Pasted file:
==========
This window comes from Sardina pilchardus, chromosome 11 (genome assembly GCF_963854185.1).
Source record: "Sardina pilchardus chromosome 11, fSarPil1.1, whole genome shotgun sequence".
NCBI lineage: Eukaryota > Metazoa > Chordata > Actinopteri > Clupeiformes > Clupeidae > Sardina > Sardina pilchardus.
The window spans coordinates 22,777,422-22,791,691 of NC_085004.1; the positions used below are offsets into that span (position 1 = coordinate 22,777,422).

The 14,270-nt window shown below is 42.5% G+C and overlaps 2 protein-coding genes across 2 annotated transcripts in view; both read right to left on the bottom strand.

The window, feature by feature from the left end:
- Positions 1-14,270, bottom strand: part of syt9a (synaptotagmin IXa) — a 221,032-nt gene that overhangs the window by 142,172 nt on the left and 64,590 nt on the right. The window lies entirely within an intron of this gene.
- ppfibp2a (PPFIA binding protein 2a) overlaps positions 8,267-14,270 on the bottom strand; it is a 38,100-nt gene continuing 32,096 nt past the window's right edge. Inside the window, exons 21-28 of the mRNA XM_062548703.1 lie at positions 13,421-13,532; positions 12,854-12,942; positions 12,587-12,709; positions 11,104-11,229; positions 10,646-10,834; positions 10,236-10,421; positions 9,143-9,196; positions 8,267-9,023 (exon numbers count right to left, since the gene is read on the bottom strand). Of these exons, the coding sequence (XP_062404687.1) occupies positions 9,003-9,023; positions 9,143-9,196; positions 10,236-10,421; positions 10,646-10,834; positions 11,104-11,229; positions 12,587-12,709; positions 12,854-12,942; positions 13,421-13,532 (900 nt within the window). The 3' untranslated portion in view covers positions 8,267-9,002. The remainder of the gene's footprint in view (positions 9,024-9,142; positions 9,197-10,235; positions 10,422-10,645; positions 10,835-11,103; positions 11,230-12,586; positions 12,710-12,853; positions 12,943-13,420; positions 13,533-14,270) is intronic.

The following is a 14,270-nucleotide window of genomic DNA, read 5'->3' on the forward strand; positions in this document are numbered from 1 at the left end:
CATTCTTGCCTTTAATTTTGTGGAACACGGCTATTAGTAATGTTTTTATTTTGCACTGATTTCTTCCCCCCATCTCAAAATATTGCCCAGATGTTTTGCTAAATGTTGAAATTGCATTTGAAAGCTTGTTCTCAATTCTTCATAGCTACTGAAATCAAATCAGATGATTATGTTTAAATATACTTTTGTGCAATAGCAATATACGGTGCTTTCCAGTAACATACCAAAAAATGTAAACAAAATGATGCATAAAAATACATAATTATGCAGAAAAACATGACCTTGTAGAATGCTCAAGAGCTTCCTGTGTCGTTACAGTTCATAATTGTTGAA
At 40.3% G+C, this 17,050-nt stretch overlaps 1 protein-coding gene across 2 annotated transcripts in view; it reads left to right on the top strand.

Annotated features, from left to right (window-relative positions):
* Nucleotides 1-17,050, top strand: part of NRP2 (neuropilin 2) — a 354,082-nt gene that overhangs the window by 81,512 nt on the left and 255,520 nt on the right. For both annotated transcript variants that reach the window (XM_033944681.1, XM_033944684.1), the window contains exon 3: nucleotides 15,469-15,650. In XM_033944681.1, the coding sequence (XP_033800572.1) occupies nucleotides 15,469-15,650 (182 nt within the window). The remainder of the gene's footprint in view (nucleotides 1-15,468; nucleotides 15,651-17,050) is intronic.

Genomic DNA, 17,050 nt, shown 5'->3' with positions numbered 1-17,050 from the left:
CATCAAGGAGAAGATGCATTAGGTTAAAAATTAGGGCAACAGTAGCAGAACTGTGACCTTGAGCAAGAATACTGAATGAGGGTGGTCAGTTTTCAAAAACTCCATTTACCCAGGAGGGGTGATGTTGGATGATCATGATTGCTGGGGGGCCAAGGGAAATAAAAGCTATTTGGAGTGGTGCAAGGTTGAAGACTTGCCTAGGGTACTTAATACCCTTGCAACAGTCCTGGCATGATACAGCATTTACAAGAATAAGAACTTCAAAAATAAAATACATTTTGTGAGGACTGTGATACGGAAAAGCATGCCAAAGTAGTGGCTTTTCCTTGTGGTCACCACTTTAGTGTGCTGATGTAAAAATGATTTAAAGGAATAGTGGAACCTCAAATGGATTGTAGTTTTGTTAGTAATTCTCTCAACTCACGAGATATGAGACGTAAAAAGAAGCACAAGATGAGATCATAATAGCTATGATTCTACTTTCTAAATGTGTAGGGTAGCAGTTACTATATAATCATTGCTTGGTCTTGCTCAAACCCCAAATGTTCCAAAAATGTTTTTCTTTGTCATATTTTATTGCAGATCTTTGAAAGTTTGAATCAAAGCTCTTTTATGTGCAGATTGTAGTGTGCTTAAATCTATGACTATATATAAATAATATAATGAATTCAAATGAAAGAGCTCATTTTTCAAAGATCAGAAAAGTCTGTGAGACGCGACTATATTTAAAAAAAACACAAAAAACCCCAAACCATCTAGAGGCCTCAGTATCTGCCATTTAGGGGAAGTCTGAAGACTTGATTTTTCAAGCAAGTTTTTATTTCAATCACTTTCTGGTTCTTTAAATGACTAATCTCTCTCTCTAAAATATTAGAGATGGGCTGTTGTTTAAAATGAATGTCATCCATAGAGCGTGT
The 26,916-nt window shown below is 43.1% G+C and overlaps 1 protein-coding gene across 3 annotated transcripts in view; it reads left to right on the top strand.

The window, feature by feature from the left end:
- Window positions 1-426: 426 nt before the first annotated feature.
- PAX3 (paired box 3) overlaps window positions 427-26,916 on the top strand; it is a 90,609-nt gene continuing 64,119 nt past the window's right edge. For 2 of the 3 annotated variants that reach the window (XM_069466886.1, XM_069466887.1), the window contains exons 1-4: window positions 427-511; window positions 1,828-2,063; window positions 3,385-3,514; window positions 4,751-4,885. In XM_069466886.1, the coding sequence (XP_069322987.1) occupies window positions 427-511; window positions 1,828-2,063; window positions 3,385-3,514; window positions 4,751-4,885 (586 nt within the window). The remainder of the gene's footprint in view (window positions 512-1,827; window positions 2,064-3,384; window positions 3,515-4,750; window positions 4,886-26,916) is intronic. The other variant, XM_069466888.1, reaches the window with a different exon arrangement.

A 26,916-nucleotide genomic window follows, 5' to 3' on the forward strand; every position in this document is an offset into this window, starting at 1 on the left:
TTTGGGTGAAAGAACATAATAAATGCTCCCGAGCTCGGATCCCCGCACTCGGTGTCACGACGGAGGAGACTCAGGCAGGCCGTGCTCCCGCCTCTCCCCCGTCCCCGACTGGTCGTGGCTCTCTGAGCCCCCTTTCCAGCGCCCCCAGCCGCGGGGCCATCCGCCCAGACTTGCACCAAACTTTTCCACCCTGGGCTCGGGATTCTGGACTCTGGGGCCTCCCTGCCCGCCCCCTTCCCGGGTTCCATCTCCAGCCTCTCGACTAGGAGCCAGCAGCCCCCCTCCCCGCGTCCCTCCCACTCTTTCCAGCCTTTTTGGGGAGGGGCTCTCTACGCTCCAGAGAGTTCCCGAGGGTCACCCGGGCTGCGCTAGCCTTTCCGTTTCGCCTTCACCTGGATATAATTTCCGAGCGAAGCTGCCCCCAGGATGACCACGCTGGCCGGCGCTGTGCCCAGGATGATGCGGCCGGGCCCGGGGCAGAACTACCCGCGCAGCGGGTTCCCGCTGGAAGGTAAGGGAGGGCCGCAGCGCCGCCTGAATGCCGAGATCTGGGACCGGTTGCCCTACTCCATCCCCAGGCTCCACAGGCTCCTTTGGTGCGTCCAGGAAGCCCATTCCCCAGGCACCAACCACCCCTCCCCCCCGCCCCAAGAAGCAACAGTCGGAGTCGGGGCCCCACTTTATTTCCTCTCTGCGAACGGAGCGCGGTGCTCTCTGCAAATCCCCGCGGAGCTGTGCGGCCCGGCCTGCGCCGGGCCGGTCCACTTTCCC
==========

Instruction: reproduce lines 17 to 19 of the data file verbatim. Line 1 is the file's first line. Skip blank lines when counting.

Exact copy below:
The window, feature by feature from the left end:
- Window positions 1-426: 426 nt before the first annotated feature.
- PAX3 (paired box 3) overlaps window positions 427-26,916 on the top strand; it is a 90,609-nt gene continuing 64,119 nt past the window's right edge. For 2 of the 3 annotated variants that reach the window (XM_069466886.1, XM_069466887.1), the window contains exons 1-4: window positions 427-511; window positions 1,828-2,063; window positions 3,385-3,514; window positions 4,751-4,885. In XM_069466886.1, the coding sequence (XP_069322987.1) occupies window positions 427-511; window positions 1,828-2,063; window positions 3,385-3,514; window positions 4,751-4,885 (586 nt within the window). The remainder of the gene's footprint in view (window positions 512-1,827; window positions 2,064-3,384; window positions 3,515-4,750; window positions 4,886-26,916) is intronic. The other variant, XM_069466888.1, reaches the window with a different exon arrangement.